Jamieson, Fausset, and Brown
And thou, Bethlehem, in the land of Juda—the "in" being familiarly left out, as we say, "London, Middlesex."
art not the least among the princes of Juda: for out of thee shall come a Governor, etc.—This quotation, though differing verbally, agrees substantially with the Hebrew and the Septuagint. For says the prophet, "Though thou be little, yet out of thee shall come the Ruler"—this honor more than compensating for its natural insignificance; while our Evangelist, by a lively turn, makes him say, "Thou art not the least: for out of thee shall come a Governor"—this distinction lifting it from the lowest to the highest rank. The "thousands of Juda," in the prophet, mean the subordinate divisions of the tribe: our Evangelist, instead of these, merely names the "princes" or heads of these families, including the districts which they occupied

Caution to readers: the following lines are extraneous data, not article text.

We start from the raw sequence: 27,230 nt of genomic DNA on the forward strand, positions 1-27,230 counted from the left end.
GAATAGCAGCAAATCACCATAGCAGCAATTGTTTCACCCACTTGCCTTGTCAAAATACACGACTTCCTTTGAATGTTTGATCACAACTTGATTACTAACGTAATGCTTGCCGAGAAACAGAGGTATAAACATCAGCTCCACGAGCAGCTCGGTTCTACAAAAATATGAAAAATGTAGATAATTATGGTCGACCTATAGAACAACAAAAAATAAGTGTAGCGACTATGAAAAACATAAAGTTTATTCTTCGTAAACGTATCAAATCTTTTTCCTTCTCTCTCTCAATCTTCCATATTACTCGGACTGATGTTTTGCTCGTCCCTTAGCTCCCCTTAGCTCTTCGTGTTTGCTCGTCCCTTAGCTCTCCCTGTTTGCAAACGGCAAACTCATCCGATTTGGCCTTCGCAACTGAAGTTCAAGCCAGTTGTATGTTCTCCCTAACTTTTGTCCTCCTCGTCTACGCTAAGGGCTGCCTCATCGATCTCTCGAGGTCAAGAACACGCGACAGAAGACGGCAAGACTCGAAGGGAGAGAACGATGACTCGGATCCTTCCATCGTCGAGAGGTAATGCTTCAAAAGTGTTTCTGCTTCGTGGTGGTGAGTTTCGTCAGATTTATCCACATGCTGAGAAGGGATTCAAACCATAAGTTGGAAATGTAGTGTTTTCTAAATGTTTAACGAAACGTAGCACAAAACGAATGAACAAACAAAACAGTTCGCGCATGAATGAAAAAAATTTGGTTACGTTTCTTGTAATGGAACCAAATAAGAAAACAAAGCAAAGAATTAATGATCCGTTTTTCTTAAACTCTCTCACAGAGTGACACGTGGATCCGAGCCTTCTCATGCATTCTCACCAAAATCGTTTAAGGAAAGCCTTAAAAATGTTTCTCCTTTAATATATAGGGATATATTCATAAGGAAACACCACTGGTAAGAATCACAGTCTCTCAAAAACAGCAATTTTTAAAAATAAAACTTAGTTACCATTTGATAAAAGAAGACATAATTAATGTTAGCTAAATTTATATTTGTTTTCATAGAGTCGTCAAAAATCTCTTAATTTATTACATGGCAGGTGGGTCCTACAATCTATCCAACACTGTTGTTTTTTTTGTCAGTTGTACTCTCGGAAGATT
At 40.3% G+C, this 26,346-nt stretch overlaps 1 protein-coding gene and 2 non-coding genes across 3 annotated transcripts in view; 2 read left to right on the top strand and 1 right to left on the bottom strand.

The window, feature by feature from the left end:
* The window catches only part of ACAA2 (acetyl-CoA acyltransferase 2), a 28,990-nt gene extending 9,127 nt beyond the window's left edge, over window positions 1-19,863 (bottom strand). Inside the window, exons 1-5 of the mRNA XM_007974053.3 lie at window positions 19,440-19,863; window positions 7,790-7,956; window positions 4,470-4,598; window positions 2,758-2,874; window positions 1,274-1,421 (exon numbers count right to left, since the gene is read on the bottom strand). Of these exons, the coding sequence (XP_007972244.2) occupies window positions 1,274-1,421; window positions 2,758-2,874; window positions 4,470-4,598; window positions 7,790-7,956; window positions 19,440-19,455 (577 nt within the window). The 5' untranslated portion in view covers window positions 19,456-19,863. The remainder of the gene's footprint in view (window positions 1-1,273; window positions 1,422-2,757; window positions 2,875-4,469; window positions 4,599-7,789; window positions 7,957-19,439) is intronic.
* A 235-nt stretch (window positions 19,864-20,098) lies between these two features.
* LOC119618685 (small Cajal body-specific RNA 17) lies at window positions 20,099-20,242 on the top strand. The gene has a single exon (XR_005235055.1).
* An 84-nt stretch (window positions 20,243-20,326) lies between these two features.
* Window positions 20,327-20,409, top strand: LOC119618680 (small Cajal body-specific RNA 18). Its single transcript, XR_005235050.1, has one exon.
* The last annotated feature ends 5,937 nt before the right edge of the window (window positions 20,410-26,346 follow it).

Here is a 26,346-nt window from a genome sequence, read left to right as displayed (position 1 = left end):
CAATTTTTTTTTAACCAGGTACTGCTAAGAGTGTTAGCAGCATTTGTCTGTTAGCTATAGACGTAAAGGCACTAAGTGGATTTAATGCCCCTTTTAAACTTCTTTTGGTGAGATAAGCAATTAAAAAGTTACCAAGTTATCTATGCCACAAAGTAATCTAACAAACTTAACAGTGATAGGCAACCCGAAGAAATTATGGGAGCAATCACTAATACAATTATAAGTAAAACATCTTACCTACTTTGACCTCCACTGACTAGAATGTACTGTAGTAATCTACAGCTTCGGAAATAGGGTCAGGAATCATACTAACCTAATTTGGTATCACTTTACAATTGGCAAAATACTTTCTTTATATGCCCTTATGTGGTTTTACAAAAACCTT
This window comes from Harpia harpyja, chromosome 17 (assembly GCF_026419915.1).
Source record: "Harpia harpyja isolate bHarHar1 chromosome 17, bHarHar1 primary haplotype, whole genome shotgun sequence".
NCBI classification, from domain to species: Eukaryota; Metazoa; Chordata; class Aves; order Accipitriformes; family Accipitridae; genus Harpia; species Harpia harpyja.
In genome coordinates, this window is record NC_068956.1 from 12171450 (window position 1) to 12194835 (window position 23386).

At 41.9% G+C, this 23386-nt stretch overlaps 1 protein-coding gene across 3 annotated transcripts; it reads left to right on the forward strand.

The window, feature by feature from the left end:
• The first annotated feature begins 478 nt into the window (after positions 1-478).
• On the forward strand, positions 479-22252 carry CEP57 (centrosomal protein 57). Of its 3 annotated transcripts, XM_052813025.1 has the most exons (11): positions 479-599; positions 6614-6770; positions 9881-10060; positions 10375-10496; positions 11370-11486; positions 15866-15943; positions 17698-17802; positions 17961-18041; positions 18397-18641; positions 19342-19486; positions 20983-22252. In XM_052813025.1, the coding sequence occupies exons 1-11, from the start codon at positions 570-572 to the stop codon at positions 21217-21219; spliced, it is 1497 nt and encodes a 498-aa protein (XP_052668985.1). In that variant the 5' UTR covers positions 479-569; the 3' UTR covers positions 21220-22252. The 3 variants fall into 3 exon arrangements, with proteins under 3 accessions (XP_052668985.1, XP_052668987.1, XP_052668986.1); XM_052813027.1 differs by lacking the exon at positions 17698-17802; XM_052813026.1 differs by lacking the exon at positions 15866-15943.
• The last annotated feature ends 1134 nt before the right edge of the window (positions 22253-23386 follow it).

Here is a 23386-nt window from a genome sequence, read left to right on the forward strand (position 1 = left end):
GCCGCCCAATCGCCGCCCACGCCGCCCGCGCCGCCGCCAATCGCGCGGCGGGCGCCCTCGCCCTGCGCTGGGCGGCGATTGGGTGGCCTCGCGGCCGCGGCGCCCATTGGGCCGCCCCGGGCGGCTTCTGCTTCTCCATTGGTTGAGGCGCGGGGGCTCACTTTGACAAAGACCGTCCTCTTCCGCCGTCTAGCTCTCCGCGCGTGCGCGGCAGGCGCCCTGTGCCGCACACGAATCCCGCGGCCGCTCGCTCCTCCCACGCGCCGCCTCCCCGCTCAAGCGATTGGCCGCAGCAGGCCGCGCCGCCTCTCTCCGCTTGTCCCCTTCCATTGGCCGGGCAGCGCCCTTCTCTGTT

that shall rule—or "feed," as in the Margin.
my people Israel—In the Old Testament, kings are, by a beautiful figure, styled "shepherds" (Ezekiel 34:1-10, etc.). The classical writers use the same figure. The pastoral rule of Jehovah and Messiah over His people is a representation pervading all Scripture, and rich in import. (See Psalms 23:1-6; Isaiah 40:11; Ezekiel 37:24; John 10:11; Revelation 7:17). That this prophecy of Micah referred to the Messiah, was admitted by the ancient Rabbins.
The Wise Men Despatched to Bethlehem by Herod to See the Babe, and Bring Him Word, Make a Religious Offering to the Infant King, but Divinely Warned, Return Home by Another Way (Matthew 2:7-12).
Other Jamieson, Fausset, and Brown entries containing Matthew 2:6:
Song of Solomon 1:5
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